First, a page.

By: Karli Cozen
The Court of Arbitration for Sport (CAS) has played an active role in the international sporting arena since its inception in 1984. CAS is an independent quasi-judicial body with arbitral jurisdiction to resolve both commercial and disciplinary sport-related disputes. It was developed to provide an outlet to resolve disputes in response to the growing number of international sporting disputes. CAS has been implemented by the International Olympic Committee (IOC) and many International sporting federations as the chosen method of recourse in dispute resolution.
Most recently, in Maria Sharapova v. International Tennis Federation, CAS reduced professional tennis player Maria Sharapova’s two-year ban from professional competition to 15 months of ineligibility on an appeal from a ruling of the International Tennis Federation’s (ITF) appointed independent tribunal.
Sharapova is a Russian-born tennis superstar with an impressive resume that includes formerly holding the number one rank in the world and five grand slam championships.
In January 2016, at the Australian Open, Sharapova tested positive for taking Melodonium. Melodonium is a drug that was added to the list of banned substances in the World Anti-Doping Code as of January 1, 2016. Sharapova took Melodonium for ten years prior due to a magnesium deficiency, and the substance was prevalent among Eastern European athletes.
Sharapova admitted to ingesting the substance. She, however, claimed to be unaware of the newly changed status of the drug and faulted the IFT for their poor communication of the ban. The CAS reduced Sharapova’s professional eligibility ban to 15 months, finding “no significant fault” on the part of Sharapova and allowing her to return to professional tennis in time for the French Open in May.
This case is just one of many disputes that has reached the CAS. These include an action against the IOC for the disqualification of South Korean Kim Dong-Sung in the 2002 Olympic Winter Games short track speed skating event; arbitration involving many doping violations implicating athletes for the 2016 Rio Olympics; and a 2010 dispute between the Football Association of Ireland and the Irish Football Association over player selection.
Athletics unite countries and cultures throughout the world. They allow people from different backgrounds and societies to share a common interest, celebrate in victory, and commiserate in defeat. Additionally, international sporting events foster friendship, mutual understanding, and cooperation among athletes and participating countries.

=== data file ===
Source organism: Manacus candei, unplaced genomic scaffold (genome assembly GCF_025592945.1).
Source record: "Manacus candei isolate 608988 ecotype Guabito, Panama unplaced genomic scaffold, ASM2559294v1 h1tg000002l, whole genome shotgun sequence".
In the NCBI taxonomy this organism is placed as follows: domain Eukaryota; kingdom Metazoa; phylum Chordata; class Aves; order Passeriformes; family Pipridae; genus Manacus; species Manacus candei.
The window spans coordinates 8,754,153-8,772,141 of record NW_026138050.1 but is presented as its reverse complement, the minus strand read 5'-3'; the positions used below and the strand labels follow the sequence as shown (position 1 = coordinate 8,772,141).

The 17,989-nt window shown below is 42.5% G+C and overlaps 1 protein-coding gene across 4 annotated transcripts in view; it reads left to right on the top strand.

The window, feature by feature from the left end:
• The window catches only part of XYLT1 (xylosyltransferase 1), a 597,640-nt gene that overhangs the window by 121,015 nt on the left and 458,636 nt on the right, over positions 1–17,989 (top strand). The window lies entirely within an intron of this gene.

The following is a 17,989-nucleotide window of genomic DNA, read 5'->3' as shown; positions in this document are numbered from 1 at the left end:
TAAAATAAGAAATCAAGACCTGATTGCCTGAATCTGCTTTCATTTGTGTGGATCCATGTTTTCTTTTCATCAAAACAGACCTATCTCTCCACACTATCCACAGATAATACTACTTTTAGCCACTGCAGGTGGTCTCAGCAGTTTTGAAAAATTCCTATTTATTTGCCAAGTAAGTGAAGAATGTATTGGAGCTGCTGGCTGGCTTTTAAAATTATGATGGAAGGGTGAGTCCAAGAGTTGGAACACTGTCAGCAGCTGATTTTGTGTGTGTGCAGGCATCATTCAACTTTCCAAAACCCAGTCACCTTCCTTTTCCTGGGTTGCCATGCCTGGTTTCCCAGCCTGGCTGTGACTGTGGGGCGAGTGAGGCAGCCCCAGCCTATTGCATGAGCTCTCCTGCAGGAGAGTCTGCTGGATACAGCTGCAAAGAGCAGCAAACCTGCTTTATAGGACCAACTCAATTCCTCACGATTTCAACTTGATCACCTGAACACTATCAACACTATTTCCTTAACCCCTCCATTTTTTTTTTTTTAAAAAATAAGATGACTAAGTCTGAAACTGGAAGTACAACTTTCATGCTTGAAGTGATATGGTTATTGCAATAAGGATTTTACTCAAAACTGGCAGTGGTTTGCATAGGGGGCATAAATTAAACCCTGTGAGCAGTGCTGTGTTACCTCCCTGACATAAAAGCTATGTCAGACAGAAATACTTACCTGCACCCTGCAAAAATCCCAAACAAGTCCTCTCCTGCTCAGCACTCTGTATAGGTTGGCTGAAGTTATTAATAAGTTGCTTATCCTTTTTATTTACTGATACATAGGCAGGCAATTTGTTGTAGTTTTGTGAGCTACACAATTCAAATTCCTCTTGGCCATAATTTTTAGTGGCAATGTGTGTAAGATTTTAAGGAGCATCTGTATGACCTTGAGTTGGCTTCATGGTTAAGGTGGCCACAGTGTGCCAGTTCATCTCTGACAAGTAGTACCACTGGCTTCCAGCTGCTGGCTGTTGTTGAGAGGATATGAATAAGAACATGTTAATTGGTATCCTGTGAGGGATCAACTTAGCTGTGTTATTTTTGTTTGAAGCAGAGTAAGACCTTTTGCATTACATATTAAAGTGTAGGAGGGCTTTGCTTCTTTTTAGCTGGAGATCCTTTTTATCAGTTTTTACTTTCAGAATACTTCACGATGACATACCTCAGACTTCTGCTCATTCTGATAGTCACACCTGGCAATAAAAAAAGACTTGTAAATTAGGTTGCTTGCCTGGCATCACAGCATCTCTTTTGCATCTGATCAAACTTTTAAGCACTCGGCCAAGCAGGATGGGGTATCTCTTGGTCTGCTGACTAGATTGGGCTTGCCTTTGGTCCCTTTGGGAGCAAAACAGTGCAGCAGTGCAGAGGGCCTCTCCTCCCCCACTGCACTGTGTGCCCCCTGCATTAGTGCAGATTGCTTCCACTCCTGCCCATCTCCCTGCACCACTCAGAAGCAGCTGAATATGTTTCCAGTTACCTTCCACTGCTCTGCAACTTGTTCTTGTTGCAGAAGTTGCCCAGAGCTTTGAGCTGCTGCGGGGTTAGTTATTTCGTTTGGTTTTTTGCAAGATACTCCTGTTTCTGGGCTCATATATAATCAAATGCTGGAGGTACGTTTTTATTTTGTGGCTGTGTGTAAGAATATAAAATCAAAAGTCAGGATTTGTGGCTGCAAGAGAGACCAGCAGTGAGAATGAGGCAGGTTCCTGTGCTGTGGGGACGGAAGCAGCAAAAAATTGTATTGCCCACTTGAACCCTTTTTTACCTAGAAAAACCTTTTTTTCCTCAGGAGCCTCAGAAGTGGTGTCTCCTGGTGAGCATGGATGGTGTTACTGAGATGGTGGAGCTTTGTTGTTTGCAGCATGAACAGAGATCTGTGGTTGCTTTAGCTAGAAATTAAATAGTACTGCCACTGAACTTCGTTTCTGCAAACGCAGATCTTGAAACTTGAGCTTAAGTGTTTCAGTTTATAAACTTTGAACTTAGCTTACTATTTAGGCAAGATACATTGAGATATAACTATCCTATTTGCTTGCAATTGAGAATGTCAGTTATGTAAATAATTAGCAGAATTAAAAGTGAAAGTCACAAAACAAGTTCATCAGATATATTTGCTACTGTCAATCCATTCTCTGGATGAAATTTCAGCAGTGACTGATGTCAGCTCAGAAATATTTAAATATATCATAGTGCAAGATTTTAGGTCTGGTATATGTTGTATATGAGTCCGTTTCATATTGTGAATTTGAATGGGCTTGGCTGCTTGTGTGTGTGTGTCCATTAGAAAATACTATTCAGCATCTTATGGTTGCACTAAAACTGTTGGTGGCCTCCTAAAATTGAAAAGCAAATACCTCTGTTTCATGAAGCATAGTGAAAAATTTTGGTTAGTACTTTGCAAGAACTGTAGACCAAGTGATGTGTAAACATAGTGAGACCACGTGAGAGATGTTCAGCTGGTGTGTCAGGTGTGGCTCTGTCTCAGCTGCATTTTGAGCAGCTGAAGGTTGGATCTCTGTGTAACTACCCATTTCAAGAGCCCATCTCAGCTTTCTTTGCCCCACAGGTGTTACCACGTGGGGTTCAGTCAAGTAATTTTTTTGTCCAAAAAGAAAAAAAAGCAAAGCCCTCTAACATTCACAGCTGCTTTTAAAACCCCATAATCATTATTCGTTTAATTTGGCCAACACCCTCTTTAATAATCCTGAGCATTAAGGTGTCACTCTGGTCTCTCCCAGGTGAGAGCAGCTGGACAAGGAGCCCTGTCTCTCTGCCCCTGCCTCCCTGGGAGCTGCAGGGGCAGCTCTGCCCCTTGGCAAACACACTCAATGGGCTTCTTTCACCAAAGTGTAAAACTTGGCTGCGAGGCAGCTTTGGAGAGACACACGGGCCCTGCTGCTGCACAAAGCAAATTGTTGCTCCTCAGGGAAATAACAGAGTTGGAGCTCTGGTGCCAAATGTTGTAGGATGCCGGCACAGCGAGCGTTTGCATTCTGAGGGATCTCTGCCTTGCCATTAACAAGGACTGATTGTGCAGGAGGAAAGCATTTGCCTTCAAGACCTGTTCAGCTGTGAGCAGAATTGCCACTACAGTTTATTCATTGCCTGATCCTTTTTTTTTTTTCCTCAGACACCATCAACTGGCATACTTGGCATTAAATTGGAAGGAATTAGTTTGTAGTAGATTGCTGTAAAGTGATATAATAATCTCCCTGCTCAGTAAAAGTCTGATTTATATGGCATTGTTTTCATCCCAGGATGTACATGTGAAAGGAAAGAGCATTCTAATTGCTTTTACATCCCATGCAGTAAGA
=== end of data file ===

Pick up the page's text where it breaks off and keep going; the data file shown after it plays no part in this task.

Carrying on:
In order to foster these relationships, the international community needs a neutral body to which to turn, a body that can objectively resolve international sporting disputes without the appearance of bias or national favoritism. The CAS meets that need, and plays a vital role in international sports.
The CAS, however, is not without flaws. The organization has been questioned for its close relationship to the IOC. In fact, the IOC was the founding organization behind the CAS, and provided the funding to run the CAS until 1994 when the “International Council of Arbitration for Sport” (ICAS) was founded to oversee the CAS and its funding. These close ties to the IOC can raise concerns about the IOC’s the neutrality, particularly when disputes involving the Olympics arise.
Additionally, a fundamental principle of arbitration is the ability of parties to select their own arbitrator. However, this is not always the case in CAS. According to sports lawyer, Brendan Schwab, CAS is controlled by international sporting federations. These are the same federations that also control the World Anti-Doping Authority(WADA) which raises questions of neutrality for doping disputes. Additionally, Schwab criticizes a “one-size-fits-all approach” for dealing with doping across different sports and nations.
Some feel that the CAS is inadequate and does not provide adequate structure and process to protect players rights. For example, Olympic speed-skater Claudia Pechstein was banned from the sport after accusations of doping. Not only was Pechstein unhappy with the CAS due to her less-than-equal power in the appointment of an arbitrator, she asserts to have had no choice but to agree to arbitrating issues with the CAS in order to participate in speed skating at the international level.
Despite these flaws, CAS organization provides an essential avenue for dispute resolution—an avenue which allows international parties to resolve athletic conflicts in a flexible, quick, and inexpensive manner. The benefits of having such an organization far outweigh issues that have arisen with the CAS, issues which can be addressed through minor reforms such as athlete involvement in arbitrator selection. With cultural understanding, cooperation, and national relations in the balance, CAS is vital to ensure fair competition and dispute resolution in the international sports arena.